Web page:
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The Scarlet & Black

Burning Tweets over Burnt Flags

In 1984, the communist revolutionary Gregory Lee Johnson set fire to an American flag at the Republican National Convention held in Dallas and was promptly arrested. Texas had a law on the books that prevented the desecration of any “sacred object,” one of which was the American flag. After a series of legal appeals, the case eventually made it to the the Supreme Court in 1989. The Court ruled in a 5-4 decision that flag-burning was protected speech, and thus invalidated anti-flag-burning statutes in 48 states. Though the Court has made it abundantly clear that flag-burning must be considered a form of symbolic free speech, as late as 2013 legislation had been proposed in the House and Senate by several members to re-criminalize the act nationwide through a Constitutional amendment. All of these appeals have failed, and rightfully so. Flag-burning remains a hot-button issue, but the writing seems to be on the wall when it comes to its legality. Even so, our president-elect decided to weigh in on the issue, offering his hot take in a late-night Twitter storm:


“Nobody should be allowed to burn the American flag – if they do, there must be consequences — perhaps loss of citizenship or year in jail!” (Donald Trump on Twitter, November 29th, 2016)


Where to start? Isn’t “dissent the highest form of patriotism?” You’d think a president would be familiar enough with his forebears to recognize that Jeffersonian quote, but we certainly live in different times. Rhetoric such as this demonizes dissidents and re-sanctify sacred symbols that have long been the subjects of protected speech. The idea that the proper response to flag-burning is not only time in prison, but removal from political membership suggests that there are dark clouds gathering on the horizon for the First Amendment.


But our president-elect hasn’t just weighed in on flag-burning. He’s also concerned himself with freedom of the press. In October, after the New York Times published an article detailing various allegations of sexual assault against him, Mr. Trump’s lawyers issued a statement which was as ignorant of constitutional law as it was indignant. It called the paper “libelous” and “defamatory,” and claimed that the publication had absolutely no right to publish such a story. While the Times was completely in the right, considering Trump is not only a national figure but (then) a presidential candidate, this instance is further proof that we must be concerned with the prospect of slowly eroding First Amendment rights.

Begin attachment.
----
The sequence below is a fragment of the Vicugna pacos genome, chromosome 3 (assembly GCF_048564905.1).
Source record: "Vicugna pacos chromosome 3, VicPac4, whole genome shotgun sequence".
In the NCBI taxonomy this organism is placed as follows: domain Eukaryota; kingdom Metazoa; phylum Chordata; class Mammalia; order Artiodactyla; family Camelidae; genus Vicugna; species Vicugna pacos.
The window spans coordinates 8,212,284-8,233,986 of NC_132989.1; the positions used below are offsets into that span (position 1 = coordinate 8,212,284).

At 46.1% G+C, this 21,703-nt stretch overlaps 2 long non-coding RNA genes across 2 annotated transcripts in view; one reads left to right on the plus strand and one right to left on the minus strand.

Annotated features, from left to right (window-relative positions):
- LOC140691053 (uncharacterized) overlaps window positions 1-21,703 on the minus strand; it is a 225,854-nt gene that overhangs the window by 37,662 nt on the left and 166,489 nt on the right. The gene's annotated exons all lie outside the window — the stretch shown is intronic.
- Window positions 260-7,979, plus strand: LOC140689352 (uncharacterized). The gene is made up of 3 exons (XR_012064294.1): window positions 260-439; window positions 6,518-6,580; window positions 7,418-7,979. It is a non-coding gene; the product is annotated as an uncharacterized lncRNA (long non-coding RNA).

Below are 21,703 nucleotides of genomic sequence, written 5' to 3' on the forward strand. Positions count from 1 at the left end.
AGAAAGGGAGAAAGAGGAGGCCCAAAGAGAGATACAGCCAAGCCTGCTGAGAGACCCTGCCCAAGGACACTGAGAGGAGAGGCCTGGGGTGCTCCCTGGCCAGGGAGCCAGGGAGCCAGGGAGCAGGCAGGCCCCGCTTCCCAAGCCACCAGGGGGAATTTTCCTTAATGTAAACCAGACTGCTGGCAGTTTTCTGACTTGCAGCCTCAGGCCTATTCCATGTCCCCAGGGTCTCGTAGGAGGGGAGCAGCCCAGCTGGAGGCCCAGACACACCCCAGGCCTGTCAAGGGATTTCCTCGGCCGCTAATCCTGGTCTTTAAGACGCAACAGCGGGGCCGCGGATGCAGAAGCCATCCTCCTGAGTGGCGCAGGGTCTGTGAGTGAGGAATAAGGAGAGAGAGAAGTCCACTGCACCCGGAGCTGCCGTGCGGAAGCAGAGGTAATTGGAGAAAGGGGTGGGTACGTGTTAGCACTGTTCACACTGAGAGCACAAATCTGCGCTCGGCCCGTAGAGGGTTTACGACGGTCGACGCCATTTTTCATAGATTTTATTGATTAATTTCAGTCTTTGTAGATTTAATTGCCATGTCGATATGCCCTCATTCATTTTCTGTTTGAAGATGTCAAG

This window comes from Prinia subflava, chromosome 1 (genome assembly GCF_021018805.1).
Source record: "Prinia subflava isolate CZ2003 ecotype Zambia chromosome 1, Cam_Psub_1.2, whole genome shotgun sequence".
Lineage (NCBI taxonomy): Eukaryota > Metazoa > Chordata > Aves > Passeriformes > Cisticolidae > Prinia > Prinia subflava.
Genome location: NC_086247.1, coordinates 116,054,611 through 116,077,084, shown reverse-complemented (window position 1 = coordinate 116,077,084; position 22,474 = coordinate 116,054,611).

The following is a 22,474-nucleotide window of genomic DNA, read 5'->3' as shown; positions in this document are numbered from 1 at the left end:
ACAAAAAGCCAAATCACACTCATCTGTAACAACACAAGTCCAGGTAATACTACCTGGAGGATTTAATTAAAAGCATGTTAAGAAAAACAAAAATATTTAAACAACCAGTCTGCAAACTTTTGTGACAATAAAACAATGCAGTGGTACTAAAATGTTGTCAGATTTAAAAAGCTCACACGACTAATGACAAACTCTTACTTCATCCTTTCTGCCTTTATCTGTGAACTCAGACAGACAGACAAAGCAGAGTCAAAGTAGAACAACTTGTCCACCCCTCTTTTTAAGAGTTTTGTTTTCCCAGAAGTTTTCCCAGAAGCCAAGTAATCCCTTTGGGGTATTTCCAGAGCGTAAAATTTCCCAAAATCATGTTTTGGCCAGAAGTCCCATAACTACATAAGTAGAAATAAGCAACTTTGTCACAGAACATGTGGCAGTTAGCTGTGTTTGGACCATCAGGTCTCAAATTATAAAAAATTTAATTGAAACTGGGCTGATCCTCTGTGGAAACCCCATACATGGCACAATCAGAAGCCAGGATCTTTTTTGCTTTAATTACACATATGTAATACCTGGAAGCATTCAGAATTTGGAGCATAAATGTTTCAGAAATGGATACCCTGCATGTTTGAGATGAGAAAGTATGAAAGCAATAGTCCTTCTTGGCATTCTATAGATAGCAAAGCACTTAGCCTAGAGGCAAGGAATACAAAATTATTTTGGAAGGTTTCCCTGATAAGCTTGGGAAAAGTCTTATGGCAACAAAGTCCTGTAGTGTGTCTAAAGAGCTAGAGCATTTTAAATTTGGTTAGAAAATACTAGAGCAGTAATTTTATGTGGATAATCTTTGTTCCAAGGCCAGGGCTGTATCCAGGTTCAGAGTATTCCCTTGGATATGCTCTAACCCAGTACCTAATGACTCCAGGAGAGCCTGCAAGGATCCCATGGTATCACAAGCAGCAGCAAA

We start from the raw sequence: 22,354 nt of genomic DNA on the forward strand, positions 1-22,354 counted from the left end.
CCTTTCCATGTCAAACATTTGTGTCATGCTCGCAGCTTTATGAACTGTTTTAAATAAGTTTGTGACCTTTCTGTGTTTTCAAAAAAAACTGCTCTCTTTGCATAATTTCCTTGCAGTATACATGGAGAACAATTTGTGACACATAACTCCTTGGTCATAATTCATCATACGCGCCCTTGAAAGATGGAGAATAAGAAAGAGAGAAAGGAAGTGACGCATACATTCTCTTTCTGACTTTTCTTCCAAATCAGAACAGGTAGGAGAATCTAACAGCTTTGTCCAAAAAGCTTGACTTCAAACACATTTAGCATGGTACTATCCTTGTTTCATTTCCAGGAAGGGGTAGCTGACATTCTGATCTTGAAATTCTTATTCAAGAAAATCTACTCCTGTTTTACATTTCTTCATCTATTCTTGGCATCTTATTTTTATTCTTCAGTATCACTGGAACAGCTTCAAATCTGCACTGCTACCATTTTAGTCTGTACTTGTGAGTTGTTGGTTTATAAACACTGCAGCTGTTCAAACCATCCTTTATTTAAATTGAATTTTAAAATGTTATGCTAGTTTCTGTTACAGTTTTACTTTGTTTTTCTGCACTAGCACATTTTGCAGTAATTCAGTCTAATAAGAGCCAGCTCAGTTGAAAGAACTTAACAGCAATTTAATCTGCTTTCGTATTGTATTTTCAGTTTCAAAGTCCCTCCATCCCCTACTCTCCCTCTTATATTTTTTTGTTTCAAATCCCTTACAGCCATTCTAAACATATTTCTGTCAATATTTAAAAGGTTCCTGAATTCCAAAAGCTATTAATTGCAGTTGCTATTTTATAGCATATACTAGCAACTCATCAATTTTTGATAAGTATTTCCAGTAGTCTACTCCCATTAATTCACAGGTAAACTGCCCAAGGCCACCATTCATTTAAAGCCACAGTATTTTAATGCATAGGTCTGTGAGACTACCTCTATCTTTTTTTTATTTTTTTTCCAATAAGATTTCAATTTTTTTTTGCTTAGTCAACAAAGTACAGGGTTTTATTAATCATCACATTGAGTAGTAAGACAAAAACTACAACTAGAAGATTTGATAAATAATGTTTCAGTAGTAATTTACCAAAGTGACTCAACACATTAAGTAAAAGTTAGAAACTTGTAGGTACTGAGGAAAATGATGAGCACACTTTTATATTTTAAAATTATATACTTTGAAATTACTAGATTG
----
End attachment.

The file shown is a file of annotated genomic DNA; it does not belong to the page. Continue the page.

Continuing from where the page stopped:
It was another Supreme Court case that gave the Times and other papers license to print such information in the first place. In “New York Times v. Sullivan”, a unanimously ruled 1964 case, the Court elaborated that speech of “public interest” — that is, about a public figure (like a presidential candidate), could be published by said newspaper without fear of libel charges. But say that the information the paper published was wrong, the paper would still be protected as long as it was unaware of the information’s inaccuracy at the time of publishing.  Justice William O. Brennan’s opinion in that case sums this principle up quite well: “[public discourse] may well include vehement, caustic and sometimes unpleasantly sharp attacks on government and public officials.” The Court’s decision was a bold proclamation that freedom of speech and the press are the cornerstones of democracy. But our current president-elect just doesn’t seem to share that sentiment. In his ideal world, expanded libel laws prevent newspapers of record from publishing information he considers to be mean and libelous. Considering his record — failed business ventures, sexual assault allegations, questions of racism during property development — coupled with his pitifully fragile ego, it should be no surprise that the press gets under his skin. The concern now, however, is that he has the power to do something about it. I fear that with three or more absences on the Supreme Court in the coming years that our freedom of speech will be slowly, but surely, eroded by reactionary justices in the coming 25-30 years. Though his screams about hot-button issues like flag-burning and libel may just be attempts to whip up his electrified base into a fever pitch, it still suggests the horrors his presidency may bring for freedom of speech and anyone who asks loaded questions.


-Max Fenton ’18

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